Hadrian: Man, Hero, Husband, Lover, Emperor

The British Museum’s exhibition reassesses the great Roman, a complex figure who left a legacy of unique glory

After the First Emperor comes the fourteenth. While Ying Zheng’s terracotta warriors brought in 850,000 visitors, the British Museum will have high hopes but more modest expectations of Hadrian: Empire and Conflict. Compared with Qin Dynasty China, ancient Rome is familiar fare. The emperor Hadrian (AD 76-138), however, may be a more familiar type of potentate than his Oriental counterpart but he is no less fascinating a figure.

Born into a Spanish-Roman family of olive-oil barons, Hadrian was adopted by his father’s cousin – and fellow Iberian – Trajan. After a distinguished career in the army and Rome’s great offices of state he became emperor in AD 117. The prevailing image of Hadrian is as a cultured philhellene whose two passions were architecture and his epicene lover Antinous. This exhibition seeks to show a more complex character.

The author of the Historia Augusta, a late fourth-century work of imperial biography, was in no doubt as to the richness of Hadrian’s personality: “He was, in the same person, austere and genial, dignified and playful, dilatory and quick to act, niggardly and generous, deceitful and straightforward, cruel and merciful, and always in all things changeable.” Plenty to get one’s teeth into, in other words.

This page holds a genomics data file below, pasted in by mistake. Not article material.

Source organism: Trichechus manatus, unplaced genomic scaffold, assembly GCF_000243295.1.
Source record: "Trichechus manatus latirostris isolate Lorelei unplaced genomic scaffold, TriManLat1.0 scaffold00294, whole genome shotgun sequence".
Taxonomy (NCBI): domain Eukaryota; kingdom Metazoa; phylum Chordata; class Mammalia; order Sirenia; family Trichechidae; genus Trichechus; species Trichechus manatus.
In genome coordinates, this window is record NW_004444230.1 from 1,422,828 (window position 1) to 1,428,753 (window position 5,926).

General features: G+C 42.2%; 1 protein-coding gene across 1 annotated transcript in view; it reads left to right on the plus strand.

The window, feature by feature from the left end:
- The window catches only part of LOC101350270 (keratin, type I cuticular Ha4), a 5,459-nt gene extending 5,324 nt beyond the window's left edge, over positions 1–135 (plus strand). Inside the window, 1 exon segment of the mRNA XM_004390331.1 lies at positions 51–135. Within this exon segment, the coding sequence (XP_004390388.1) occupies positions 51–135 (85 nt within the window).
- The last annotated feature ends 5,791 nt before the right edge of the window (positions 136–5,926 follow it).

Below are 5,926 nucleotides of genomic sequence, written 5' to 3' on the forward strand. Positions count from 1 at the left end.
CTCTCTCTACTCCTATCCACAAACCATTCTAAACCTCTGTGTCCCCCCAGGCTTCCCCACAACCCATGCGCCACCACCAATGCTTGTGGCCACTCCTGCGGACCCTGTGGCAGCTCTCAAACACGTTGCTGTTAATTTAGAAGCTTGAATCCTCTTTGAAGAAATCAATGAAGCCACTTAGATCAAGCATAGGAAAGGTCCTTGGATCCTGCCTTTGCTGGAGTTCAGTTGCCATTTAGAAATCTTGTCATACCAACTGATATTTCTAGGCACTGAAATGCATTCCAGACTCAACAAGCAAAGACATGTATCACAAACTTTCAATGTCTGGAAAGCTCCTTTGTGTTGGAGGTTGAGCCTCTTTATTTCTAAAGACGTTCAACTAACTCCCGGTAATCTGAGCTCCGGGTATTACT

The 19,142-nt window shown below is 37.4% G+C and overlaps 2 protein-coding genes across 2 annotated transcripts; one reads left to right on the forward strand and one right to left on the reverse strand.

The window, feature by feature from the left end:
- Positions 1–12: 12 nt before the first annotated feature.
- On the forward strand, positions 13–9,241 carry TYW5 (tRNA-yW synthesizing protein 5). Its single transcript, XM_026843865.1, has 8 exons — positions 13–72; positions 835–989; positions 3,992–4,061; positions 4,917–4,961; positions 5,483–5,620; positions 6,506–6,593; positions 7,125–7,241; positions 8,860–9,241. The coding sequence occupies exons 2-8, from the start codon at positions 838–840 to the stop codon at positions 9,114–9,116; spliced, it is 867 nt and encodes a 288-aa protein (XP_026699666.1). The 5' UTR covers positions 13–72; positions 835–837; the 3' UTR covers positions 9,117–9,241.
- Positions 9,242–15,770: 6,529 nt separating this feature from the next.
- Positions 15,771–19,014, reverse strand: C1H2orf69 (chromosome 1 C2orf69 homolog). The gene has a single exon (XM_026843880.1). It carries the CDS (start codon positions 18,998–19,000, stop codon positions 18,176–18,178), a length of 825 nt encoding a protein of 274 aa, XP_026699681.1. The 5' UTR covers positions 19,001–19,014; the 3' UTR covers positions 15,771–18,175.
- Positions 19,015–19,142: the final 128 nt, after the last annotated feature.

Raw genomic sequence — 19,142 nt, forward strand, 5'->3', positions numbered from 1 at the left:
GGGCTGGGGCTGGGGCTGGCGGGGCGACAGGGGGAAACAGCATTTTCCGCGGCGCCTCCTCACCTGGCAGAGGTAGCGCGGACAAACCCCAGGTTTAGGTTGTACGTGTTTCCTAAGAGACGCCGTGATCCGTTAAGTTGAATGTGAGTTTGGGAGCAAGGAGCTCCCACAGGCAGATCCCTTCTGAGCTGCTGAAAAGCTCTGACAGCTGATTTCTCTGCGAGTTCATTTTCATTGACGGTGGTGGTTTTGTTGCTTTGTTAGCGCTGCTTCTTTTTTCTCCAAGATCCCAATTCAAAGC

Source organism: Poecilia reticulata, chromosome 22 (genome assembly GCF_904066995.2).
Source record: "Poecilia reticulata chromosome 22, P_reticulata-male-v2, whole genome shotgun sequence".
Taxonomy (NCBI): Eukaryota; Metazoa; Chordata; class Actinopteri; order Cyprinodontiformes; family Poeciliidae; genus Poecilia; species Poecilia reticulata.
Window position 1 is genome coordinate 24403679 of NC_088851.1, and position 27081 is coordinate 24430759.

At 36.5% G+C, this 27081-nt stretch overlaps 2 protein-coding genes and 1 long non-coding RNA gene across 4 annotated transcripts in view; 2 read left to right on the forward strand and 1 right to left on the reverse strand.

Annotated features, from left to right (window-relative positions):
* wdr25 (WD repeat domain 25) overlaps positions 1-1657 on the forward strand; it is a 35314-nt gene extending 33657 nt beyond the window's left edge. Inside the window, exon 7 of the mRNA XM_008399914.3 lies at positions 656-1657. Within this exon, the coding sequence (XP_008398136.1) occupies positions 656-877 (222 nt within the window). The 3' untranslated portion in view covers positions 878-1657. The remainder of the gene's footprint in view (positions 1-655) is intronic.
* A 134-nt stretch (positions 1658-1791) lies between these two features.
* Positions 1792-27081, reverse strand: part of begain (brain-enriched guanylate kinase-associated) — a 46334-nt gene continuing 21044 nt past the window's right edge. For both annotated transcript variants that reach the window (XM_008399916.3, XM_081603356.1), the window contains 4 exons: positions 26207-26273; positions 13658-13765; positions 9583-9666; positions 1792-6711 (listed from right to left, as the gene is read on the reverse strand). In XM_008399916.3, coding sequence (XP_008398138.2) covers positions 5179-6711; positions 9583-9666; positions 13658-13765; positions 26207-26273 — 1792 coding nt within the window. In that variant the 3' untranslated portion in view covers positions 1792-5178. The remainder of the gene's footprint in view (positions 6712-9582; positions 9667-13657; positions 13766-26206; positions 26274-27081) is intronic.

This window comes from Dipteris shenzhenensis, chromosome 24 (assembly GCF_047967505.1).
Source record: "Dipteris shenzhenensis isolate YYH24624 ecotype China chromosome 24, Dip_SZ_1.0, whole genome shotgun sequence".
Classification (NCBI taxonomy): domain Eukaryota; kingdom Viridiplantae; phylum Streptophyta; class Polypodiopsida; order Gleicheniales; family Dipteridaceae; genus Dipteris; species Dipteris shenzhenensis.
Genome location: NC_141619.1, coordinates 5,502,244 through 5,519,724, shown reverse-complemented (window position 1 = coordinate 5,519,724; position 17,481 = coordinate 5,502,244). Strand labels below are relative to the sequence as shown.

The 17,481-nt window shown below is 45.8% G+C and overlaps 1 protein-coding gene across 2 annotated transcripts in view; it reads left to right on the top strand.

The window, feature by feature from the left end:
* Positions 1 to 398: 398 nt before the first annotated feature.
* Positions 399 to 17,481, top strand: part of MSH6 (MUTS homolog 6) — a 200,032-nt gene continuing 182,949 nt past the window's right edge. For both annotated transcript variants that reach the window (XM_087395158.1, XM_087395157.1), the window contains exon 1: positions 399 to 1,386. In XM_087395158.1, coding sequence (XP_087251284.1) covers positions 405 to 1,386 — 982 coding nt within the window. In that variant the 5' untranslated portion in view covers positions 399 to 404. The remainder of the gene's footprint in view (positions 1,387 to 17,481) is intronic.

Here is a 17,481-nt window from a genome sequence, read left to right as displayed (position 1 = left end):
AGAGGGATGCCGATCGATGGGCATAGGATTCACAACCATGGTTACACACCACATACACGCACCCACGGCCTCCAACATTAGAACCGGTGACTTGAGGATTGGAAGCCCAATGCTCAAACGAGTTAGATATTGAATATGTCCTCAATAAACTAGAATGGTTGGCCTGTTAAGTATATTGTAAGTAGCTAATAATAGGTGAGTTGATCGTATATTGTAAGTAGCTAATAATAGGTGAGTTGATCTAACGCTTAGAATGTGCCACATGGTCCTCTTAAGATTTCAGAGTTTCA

Hadrian was indeed fascinated by Greek culture – his nickname as a young man was graeculus – “little Greekling” – and with good reason. It was not just the earlier civilisation’s accomplishments that drew him but realpolitik too; more Greeks lived in Rome than in any Greek city. But one exhibit in particular encapsulates just how wrong the standard view of him is. In 1861 a bust of the emperor was found among other fragments of sculpture in Cyrene in north Africa. When the pieces were put together, the result seemed to confirm Hadrian’s philhellenism. Despite the fact that emperors were traditionally depicted in only three guises – in armour, in a toga or in the nude – the statue showed him wearing a himation, a Greek mantle. It was only in preparation for this exhibition that conservators removed the head and found that it had never been carved to fit the Greek body but rather a different torso altogether: the join between the ill-fitting portions had been carefully masked by Victorian craftsmen under layers of plaster. Hadrian wasn’t so Greek after all.

Other elements of his story also need reassessing. In his depictions on coins and statues Hadrian has a distinctive face, with one tell-tale sign that marks out his authentic contemporary portraits: he had a deep diagonal crease across each earlobe, possibly the result of coronary artery disease. He is also usually shown bearded (he was the first emperor to sport a full, groomed beard) and with tightly curled hair which was cared for by specially trained slaves. This distinctive coiffure, however, was not a carefully thought out element of imperial iconography but rather a professional badge. Soldiers, both officers and troopers, often wore their hair in just such a way so Hadrian was not setting himself apart but – emperor or not – showing himself to be one of them.